The preliminary report on the 2014 Household Income Survey undertaken by the government which indicated that the average household income, or mean, surpassing RM5,900 a month, included non-salary income as well as return on investment in various instruments such as unit trust.
Minister in the Prime Minister's Department Datuk Seri Abdul Wahid Omar said the figure, however, was not the real reflection of the overall household income in Malaysia and could be significantly skewed by those who have higher income.
He said the median or value at the midway point stood at RM4,258, meaning that half of Malaysia's seven million households earned more than RM4,258 while the remaining earned below that, which provided a better picture of the household income in Malaysia.
"The percentage of households earning less than RM3,000 also had declined to 28 per cent compared with 38.7 per cent in 2012," he said to reporters after launching the Media Appreciation ceremony organised by the Department of Statistics Malaysia here today.
He said poverty had also been significantly reduced, whereby the number of households earning below the poverty line was cut by 38,000 to 70,000 households as of June this year as compared to 108,000 households in 2012.
Meanwhile, Abdul Wahid said the ratio of wages to the gross domestic product (GDP), which expanded to 33.6 per cent last year compared with 29.3 per cent in 2008, was a positive indicator of the government's efforts to turn Malaysia into a high-income nation.
"This showed that income through salary has increased 8.0 per cent a year compared with the economic growth which increased around 5.1 per cent a year.
"This gave an important meaning in the context of microeconomy, where we want to ensure that when productivity increases, the rakyat is given higher salary compared with the earnings achieved by companies," he said.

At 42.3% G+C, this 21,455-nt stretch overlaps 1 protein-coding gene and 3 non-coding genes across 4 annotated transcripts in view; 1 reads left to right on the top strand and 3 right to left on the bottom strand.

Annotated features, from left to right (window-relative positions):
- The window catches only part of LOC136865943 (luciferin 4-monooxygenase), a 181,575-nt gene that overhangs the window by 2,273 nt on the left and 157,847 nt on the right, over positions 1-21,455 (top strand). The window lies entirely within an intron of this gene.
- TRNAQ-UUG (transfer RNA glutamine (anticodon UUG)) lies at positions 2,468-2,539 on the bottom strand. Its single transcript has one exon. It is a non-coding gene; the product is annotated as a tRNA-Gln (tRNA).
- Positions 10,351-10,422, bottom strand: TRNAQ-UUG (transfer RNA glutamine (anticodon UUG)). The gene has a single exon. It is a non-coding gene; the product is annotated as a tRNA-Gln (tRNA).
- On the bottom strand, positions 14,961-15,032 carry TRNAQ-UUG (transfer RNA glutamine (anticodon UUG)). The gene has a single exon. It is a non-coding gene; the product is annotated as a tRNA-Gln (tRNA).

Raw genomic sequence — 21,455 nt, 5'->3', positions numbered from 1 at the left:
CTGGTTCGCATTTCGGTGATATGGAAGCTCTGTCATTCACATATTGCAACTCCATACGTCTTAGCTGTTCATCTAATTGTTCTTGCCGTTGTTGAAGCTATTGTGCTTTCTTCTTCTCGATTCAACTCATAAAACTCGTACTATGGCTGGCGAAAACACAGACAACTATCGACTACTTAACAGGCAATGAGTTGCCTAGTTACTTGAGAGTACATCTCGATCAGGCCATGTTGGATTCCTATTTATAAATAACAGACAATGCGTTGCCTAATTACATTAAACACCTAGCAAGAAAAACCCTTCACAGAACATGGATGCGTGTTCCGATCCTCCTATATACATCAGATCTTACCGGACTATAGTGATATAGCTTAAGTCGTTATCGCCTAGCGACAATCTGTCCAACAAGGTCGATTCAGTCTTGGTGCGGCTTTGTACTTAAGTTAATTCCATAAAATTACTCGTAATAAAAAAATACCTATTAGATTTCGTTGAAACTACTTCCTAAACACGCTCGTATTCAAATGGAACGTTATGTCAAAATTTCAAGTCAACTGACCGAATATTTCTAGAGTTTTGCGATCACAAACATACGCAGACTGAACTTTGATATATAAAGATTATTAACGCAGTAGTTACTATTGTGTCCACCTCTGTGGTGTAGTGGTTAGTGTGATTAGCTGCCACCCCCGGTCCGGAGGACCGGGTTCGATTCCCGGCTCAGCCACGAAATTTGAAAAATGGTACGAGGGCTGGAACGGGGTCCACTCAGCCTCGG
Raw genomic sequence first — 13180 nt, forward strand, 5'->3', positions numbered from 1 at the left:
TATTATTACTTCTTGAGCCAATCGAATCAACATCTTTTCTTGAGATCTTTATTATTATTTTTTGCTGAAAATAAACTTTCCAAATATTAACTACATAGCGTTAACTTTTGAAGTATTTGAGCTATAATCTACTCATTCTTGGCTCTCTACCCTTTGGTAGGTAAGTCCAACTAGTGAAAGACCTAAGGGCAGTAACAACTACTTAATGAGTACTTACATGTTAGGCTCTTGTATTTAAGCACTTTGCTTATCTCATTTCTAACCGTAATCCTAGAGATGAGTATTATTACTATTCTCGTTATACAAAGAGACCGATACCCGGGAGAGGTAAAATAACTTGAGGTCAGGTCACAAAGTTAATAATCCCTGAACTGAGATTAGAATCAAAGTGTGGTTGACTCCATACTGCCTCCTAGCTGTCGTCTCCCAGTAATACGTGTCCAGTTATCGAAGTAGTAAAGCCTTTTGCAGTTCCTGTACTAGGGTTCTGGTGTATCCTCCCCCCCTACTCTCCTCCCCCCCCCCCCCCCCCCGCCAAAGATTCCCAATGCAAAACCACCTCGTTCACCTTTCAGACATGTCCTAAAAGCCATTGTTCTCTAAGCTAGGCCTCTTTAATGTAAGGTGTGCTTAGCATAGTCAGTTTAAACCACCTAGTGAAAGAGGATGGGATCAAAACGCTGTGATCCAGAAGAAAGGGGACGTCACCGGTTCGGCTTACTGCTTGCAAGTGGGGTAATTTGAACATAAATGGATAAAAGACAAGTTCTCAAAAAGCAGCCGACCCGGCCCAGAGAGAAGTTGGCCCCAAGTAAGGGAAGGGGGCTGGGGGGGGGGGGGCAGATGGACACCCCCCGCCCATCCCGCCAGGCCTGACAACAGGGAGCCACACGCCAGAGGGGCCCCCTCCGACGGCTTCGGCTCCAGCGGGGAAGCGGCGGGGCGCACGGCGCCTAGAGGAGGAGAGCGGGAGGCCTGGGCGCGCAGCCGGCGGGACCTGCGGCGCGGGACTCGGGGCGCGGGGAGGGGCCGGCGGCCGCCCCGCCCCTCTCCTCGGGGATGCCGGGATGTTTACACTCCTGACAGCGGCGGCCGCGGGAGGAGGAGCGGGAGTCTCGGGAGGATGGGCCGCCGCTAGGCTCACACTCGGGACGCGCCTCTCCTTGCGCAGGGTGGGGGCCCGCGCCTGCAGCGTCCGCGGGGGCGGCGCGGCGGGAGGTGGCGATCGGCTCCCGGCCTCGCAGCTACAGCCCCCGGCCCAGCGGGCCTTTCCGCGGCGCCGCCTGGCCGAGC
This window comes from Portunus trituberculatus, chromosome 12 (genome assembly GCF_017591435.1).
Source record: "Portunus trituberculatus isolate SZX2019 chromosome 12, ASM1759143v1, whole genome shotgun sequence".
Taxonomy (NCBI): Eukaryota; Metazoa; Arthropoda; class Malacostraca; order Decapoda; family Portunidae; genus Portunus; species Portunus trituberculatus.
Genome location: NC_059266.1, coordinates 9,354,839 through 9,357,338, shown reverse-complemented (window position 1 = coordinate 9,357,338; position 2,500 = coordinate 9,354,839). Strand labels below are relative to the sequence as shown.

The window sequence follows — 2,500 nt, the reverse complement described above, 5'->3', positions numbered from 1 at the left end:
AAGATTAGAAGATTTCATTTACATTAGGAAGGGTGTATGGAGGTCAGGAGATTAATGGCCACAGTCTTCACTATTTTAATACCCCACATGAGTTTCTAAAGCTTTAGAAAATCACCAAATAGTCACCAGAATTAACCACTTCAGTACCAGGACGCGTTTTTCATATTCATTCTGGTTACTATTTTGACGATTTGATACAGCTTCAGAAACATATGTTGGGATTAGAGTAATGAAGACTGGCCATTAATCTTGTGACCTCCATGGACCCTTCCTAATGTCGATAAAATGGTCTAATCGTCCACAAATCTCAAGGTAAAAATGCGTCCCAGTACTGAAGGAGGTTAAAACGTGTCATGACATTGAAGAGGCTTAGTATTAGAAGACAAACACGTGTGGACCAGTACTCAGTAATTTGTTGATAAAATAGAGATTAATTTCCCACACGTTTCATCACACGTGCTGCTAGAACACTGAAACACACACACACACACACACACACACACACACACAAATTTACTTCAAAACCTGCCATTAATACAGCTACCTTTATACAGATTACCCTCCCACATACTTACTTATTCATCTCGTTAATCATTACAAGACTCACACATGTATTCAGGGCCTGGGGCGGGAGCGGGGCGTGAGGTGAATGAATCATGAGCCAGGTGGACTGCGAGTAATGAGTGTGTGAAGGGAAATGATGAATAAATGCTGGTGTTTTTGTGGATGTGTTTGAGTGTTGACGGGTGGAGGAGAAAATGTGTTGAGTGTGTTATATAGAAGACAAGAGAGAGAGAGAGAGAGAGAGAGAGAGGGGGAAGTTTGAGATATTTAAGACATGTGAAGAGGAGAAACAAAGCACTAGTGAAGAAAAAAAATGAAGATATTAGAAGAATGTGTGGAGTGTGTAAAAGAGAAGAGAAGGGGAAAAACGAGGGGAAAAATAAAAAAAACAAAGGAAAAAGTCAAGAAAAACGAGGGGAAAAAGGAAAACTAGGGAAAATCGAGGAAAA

He said the ratio of wages to the GDP can still be improved further and the level that is comfortable for the economy to expand and maintain competitiveness was at 40 per cent.
"The 33.6 per cent is higher than most other countries but still low compared with developed countries such as Singapore (41 per cent) and the US and UK (over 50 per cent)," he said.
He said the government had no plans to increase the ratio of wages to the GDP to 50 per cent as at that level the country would lose its competitiveness.
He added that countries that had ratio of wages to the GDP of more than 50 per cent such the UK also had high income tax regime.
"Based on our observation, maybe the rate of 40 per cent represents the optimum rate that we want to target.
"But this cannot be increased overnight and must be very careful as salary increase must be supported by productivity increase," he said.
Based on research by the Statistics Department, the ratio of gross operating surplus of companies to the GDP last year was at 64.2 per cent while the ratio of tax less subsidies on production and imports was at 2.2 per cent.
According to the department, the services sector was the biggest contributor to salary at 60.9 per cent, followed by manufacturing (23.1 per cent), construction (9.1 per cent), agriculture (5.2 per cent) and mining and quarry activities (1.7 per cent).